Swing for the Heart

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Zeros for good luck

It was cold, but certainly not as cold as they’d already experienced. Together with others, the three of them stood at the plaza and shared in the unmistakable New Years’ Eve atmosphere.

“I love this! What about you, Kačenka?” David yelled over the rhythm exuding from large sound-speakers. She was wearing a Santa Clause hat and, laughing from ear to year, watched the adults above her. She’d never stayed up so late. This time it will be past midnight, even. The square was filled just enough to allow the Říha family a good view of the brightly lit stage. They were glad to be together again, to greet the New Year the right way – with a festive mood and a dose of optimism.

“Kačenka, do you see the numbers, how they’re changing there in the front?” asked Alice. “Yes. Is that what time it is?”

“That’s what time it is, and next to it, quickly changing, those are seconds, how many are left in the old year.”

“And how many seconds are in the whole year?”

Alice laughed: “You’ll have to ask daddy, he knows things like that.” Excited and with a red haze on his face from the surrounding light-show and the fresh winter air, David answered immediately: “A lot, Kačenka. A lot. Whole bag. Three hundred sixty-five times twenty-four and that whole thing times sixty and another sixty.”

“And how much is it together?” They were both laughing and dad Říha called out into the celebration around them.

“I don’t know, Kačenka. That, I don’t know. I don’t have enough fingers to count it.” Everyone was in a great mood. Also because David announced that the zeros belonging in the new year 2000 signaled good luck and a surge of exclusively good news. About three or four times that evening he’d declared that good fortune was decidedly on their side. His last exam was a testament, he said. Alice didn’t understand and so David clarified.

“You see, Alice, it is true I didn’t pass the second time. The only reason was the legislature questions. Questions like: ‘a patient shows their identity card confirming her membership among Jehovah’s Witnesses, but the card isn’t signed. Is the physician allowed to administer transfusion or not? Those are trick questions. Or, a patient who’d received pre-medication changes his mind and refuses treatment. Was his decision-making capacity affected, or does his right to determine treatment hold?’”

“But how is that good luck for us?”

“Now I know what to focus on. I was missing only a few points to pass – this is where I lost them. But the last two attempts belong in the last year. That’s the important part. It’s all gone in the past, and now only good things await us. You’ll see.” David made it seem as though he’d submitted an order and now he’s just waiting for the delivery of good news. His optimism was contagious and so he successfully influenced Alice.

“And don’t you feel lonely over there at Superb Accommodations? Do you mind it?” David also felt glad about his ability to keep the reality of his living conditions a secret for so long. Alice had no reason to doubt his words.

“Not at all. It’s a pretty good living environment.”

“I read in the paper that they’re renovating it. Are you living under scaffolding? I can visit you sometime.”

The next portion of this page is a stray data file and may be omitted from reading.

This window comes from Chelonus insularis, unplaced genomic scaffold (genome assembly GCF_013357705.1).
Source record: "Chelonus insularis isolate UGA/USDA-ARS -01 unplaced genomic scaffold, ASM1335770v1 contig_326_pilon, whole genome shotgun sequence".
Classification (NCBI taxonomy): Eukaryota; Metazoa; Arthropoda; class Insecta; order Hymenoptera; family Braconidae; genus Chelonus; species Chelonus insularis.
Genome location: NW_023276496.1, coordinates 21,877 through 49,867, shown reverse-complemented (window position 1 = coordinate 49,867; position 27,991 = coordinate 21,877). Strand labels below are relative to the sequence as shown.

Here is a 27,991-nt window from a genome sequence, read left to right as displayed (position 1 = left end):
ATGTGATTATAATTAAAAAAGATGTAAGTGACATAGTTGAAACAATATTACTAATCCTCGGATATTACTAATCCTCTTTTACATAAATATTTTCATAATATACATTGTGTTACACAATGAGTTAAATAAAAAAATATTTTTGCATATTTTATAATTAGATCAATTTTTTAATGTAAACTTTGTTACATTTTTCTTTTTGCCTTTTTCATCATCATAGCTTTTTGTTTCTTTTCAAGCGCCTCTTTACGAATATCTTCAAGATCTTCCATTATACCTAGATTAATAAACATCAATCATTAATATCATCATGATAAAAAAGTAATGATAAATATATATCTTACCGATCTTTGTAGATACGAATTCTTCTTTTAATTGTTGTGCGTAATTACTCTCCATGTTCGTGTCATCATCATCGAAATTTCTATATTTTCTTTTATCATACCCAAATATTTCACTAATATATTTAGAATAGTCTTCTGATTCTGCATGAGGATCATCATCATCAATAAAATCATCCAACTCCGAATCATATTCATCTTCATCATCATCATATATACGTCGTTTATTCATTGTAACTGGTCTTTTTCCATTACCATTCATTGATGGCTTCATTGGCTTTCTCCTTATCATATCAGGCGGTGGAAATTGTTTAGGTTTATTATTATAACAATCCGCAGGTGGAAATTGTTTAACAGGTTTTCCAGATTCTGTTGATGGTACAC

“Alice, they’re not keen on visitors, I told you, lots of paper-work, like everywhere, you know what I mean. Renovations? Those aren’t a living obstacle.” He should know what’s going on there. It is possible Alice might like to surprise him someday. She’s got a car, and his only luck in this regard is Alice’s apprehension about traffic around Superb. “I like visiting you here at Mrs. James’.” He didn’t want to discuss this topic for too long.

“Whatever you think. I just thought, maybe I could clean up a bit. Who knows how you’re managing on your own there.”

“Like a Snowhite at the Dwarfs’. But don’t worry; it’ll change for the better, too.”

“I know, I’m looking forward to it. You mean the loan for our mortgage?” Fireworks cracked overhead and the crowd cheered. One song followed another, but nobody really listened, everyone was cheering, yelling and whistling in excitement. Some spectators twirled their glow-sticks, and the Říhas had a hard time hearing each other.

“We have to make sure not to miss it! Look! Two minutes and seventeen, sixteen, fifteen seconds! Yes, I mean the mortgage for a house. We have enough for a down-payment, eight thousand seven hundred. That should be enough. We’re financially responsible, even if I’m wasting some of it on exams.”

“You’re not wasting it. I think they’re stupid, to not simple accept your credentials. Do you have a medical diploma? You do. And not just any diploma, David. You’ve got post-graduate training and who knows what else.”

“Eleven minutes! You’re right. This time I’ll show them. You’ll see. I’ll go again in March and that victory we’ll celebrate in our own home. It will work and I’m looking forward to it.” David looked at Alice, who was smiling and nodding. Colorful lights danced on her face, when she began counting together with the others: “Twelve, Eleven, Ten…” Kačenka joined in and so did David. The entire congregation now counted down in unison: “…Four, Three, Two, One, Gooooo!”

David and Alice hugged and kissed for a long time. Alice started to cry but kept on smiling. David lifted up little Kačenka, kissed her, stroked her hair and made a small toast, even if without a celebratory drink: “I wish for all of us to be successful, to make it, and to stick together. That’s the key. Our report card isn’t the money we’re saving for a down-payment, or our Crown Victoria. It’s our tenacity and togetherness.” His voice was muffled by the noise. Everyone was shouting something, yelling or giving toasts. An elderly gentleman in a festive hat turned to them and wished them a happy New Year. He evidently came alone. Next to them, an Asian family was shaking their hands cheerfully. Their mom was saying something in another language they didn’t understand, but she was beaming with joy, and so they actually understood. Only now did they notice that the square was flooded with people from all corners of the world.